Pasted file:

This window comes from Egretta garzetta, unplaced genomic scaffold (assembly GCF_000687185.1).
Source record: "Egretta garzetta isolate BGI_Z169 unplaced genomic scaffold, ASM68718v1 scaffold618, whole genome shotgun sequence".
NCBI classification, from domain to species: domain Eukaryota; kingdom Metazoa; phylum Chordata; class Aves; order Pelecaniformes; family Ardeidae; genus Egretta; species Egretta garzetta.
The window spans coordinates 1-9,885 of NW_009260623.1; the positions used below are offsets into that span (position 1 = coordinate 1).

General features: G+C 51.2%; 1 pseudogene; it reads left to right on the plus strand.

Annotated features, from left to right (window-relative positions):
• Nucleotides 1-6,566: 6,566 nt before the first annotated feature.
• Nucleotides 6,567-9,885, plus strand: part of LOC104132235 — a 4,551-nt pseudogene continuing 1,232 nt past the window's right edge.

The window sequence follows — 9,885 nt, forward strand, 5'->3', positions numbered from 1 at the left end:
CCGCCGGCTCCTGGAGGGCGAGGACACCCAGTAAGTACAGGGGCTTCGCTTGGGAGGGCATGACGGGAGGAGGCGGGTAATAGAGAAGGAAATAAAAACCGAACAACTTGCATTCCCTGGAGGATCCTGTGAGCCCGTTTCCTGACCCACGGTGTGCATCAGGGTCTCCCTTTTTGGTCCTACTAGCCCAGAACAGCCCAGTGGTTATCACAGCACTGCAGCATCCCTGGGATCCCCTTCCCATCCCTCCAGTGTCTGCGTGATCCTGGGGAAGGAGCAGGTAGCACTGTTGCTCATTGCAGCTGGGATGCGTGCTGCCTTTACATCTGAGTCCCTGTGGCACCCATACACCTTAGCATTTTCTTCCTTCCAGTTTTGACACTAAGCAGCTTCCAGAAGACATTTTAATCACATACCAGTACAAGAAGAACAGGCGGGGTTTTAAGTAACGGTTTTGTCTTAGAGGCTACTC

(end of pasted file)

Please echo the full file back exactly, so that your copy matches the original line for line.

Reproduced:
This window comes from Egretta garzetta, unplaced genomic scaffold (assembly GCF_000687185.1).
Source record: "Egretta garzetta isolate BGI_Z169 unplaced genomic scaffold, ASM68718v1 scaffold618, whole genome shotgun sequence".
NCBI classification, from domain to species: domain Eukaryota; kingdom Metazoa; phylum Chordata; class Aves; order Pelecaniformes; family Ardeidae; genus Egretta; species Egretta garzetta.
The window spans coordinates 1-9,885 of NW_009260623.1; the positions used below are offsets into that span (position 1 = coordinate 1).

General features: G+C 51.2%; 1 pseudogene; it reads left to right on the plus strand.

Annotated features, from left to right (window-relative positions):
• Nucleotides 1-6,566: 6,566 nt before the first annotated feature.
• Nucleotides 6,567-9,885, plus strand: part of LOC104132235 — a 4,551-nt pseudogene continuing 1,232 nt past the window's right edge.

The window sequence follows — 9,885 nt, forward strand, 5'->3', positions numbered from 1 at the left end:
CCGCCGGCTCCTGGAGGGCGAGGACACCCAGTAAGTACAGGGGCTTCGCTTGGGAGGGCATGACGGGAGGAGGCGGGTAATAGAGAAGGAAATAAAAACCGAACAACTTGCATTCCCTGGAGGATCCTGTGAGCCCGTTTCCTGACCCACGGTGTGCATCAGGGTCTCCCTTTTTGGTCCTACTAGCCCAGAACAGCCCAGTGGTTATCACAGCACTGCAGCATCCCTGGGATCCCCTTCCCATCCCTCCAGTGTCTGCGTGATCCTGGGGAAGGAGCAGGTAGCACTGTTGCTCATTGCAGCTGGGATGCGTGCTGCCTTTACATCTGAGTCCCTGTGGCACCCATACACCTTAGCATTTTCTTCCTTCCAGTTTTGACACTAAGCAGCTTCCAGAAGACATTTTAATCACATACCAGTACAAGAAGAACAGGCGGGGTTTTAAGTAACGGTTTTGTCTTAGAGGCTACTC